Arctic melt ponds form when meltwater clogs ice pores
When spring comes to the Arctic, the breakup of the cold winter ice sheets starts at the surface with the formation of melt ponds. These pools of melted snow and ice darken the surface of the ice, increasing the amount of solar energy the ice sheet absorbs and accelerating melt. A team including University of Utah mathematician Kenneth Golden has determined how these melt ponds form, solving a paradoxical mystery of how a pool of water actually sits atop highly porous ice. Their results are published in Journal of Geophysical Research -- Oceans.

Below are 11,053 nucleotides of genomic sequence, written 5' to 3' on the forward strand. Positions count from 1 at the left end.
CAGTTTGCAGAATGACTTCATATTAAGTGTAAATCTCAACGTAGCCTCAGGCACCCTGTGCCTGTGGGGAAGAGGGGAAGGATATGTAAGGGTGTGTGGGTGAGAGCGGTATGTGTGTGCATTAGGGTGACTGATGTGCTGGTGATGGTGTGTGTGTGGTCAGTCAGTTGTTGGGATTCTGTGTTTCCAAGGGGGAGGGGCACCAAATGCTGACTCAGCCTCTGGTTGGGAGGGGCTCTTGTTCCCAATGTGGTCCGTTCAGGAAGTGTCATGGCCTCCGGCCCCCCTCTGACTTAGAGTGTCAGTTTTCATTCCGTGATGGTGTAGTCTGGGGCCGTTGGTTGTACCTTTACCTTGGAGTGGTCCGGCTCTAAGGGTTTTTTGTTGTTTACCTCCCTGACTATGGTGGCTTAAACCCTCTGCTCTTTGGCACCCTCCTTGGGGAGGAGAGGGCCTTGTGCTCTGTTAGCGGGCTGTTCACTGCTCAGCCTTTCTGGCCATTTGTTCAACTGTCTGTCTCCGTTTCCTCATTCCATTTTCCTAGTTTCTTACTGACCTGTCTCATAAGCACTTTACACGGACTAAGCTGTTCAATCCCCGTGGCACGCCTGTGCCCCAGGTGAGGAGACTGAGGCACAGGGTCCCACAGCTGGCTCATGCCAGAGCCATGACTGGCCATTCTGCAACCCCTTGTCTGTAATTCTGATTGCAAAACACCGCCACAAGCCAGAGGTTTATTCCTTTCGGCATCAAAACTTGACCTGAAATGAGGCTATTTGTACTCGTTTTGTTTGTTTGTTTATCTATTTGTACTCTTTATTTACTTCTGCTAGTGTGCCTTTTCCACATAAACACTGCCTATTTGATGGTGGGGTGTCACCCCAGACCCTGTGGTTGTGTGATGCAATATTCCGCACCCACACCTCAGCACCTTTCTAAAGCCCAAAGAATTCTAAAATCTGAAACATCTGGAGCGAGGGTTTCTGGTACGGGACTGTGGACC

"Here we're presented with this fundamental puzzle," Golden says. "How in the world do you form ponds? When they form, how deep they are, and their areal extent is absolutely critical for how the ice is going to melt."
Golden studies the dynamics of sea ice, which is a composite system of solids and liquids of varying salinity and chemistry. Melt ponds are a focus of his research because they dramatically affect the albedo, or reflectiveness, of the sea ice, one of the most important parameters in climate modeling. They also may allow more light to penetrate through the ice, allowing algae to proliferate in the seawater beneath.
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